Montaña De Oro provides striking seascapes: rugged cliffs, dramatic reefs, broad sand dunes and secluded bolder-strewn beaches. The name — “Mountain of Gold” — derives from the bluffs smothered in wild mustard and poppies that bloom in the Spring. We visited Montaña De Oro on February 4, 2011, as part of our Coastal California road trip in celebration of Laura’s 40th Birthday. The park is located between Los Osos and Morro Bay. Bluff-top trails brought us to narrow Hazard Canyon, where we joined a canyon trail, following it through aromatic eucalyptus down to the beach.
The L.A. Times includes Montaña De Oro in ”The Golden 15,” or the 15 top destinations that are away from the tourist trail, yet epitomize the unique things the state has to offer. The mighty cliffs and dunes here were the site of practice invasions launched by America’s troops-in-training during World War II. In spring, 1995, the shores were again disturbed by explosions, this time by a bomb squad which located and detonated the last of the unexploded ordnance left behind from these war games of half a century ago.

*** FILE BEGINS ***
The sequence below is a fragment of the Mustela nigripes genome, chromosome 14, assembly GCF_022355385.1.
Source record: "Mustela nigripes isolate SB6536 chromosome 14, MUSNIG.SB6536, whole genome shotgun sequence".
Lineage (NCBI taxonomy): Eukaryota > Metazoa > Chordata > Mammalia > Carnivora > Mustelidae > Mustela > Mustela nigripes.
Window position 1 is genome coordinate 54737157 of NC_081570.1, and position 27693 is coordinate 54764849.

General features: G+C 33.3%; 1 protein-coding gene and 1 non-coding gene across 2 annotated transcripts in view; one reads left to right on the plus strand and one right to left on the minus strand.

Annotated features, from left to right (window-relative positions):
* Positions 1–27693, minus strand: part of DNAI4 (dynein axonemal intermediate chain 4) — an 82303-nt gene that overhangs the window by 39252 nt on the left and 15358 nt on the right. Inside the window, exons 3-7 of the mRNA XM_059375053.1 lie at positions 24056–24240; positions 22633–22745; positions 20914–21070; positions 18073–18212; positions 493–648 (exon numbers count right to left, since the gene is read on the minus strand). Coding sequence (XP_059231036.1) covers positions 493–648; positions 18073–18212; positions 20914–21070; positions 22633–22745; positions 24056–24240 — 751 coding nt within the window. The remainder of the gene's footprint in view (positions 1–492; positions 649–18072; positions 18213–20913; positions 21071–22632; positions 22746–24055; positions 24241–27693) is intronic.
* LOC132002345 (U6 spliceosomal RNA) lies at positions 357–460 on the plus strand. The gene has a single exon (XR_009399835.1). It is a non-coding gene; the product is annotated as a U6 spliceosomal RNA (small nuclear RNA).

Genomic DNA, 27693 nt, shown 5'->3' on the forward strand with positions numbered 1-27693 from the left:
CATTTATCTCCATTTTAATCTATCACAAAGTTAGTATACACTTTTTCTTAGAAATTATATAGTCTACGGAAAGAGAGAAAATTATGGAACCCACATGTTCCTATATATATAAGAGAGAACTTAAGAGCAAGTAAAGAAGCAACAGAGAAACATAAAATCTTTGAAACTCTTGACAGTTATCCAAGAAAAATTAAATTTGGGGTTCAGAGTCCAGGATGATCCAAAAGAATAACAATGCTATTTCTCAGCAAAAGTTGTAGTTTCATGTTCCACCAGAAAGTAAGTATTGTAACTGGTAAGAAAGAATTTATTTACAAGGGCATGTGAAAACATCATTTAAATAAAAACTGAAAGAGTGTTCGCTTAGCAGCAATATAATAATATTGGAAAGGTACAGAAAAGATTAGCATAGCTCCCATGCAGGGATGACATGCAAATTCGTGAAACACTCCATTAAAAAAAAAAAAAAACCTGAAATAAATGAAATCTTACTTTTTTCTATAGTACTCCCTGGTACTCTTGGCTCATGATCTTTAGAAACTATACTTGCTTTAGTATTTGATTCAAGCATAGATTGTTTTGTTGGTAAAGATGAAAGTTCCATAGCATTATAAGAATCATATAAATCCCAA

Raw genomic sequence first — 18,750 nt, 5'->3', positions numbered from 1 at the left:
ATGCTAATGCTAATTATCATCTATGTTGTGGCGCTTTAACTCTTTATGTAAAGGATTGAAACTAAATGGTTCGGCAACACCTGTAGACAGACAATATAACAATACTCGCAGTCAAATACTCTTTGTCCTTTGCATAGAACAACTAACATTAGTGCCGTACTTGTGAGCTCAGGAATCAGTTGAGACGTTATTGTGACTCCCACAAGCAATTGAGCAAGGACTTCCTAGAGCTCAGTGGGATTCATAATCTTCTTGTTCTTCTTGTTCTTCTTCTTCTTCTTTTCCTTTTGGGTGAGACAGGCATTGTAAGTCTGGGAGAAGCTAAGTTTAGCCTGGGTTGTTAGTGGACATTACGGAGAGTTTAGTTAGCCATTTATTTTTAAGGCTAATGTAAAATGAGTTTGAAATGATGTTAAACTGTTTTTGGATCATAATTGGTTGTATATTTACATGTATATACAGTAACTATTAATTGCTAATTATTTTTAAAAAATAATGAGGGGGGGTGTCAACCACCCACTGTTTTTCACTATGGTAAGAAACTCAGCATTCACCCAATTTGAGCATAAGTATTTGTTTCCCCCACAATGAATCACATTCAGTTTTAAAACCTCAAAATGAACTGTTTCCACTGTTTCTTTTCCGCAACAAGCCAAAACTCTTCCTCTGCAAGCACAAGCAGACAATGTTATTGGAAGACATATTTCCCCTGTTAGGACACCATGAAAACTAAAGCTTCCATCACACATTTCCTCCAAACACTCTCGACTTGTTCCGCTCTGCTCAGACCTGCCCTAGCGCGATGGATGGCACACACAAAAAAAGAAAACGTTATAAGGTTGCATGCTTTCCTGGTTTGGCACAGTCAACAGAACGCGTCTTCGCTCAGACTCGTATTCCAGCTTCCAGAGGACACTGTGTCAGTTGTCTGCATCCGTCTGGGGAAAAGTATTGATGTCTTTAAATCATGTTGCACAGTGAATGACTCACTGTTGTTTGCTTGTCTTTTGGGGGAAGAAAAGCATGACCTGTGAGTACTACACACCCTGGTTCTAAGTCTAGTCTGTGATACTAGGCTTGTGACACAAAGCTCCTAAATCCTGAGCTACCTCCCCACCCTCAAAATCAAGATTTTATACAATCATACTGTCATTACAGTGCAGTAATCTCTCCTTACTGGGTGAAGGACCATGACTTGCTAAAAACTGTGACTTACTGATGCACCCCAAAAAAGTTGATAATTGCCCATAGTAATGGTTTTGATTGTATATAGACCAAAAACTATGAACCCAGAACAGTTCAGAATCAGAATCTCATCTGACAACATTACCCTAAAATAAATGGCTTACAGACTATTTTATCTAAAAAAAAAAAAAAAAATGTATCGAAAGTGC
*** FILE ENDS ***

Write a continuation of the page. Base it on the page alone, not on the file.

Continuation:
Below is a photolog of our visit. You can click on any thumbnail to expand it and then manually cycle through all the gallery’s images and captions using the arrow buttons. Alternatively, you can click on the [show as slideshow] link below to initiate an automated slideshow of the entire gallery.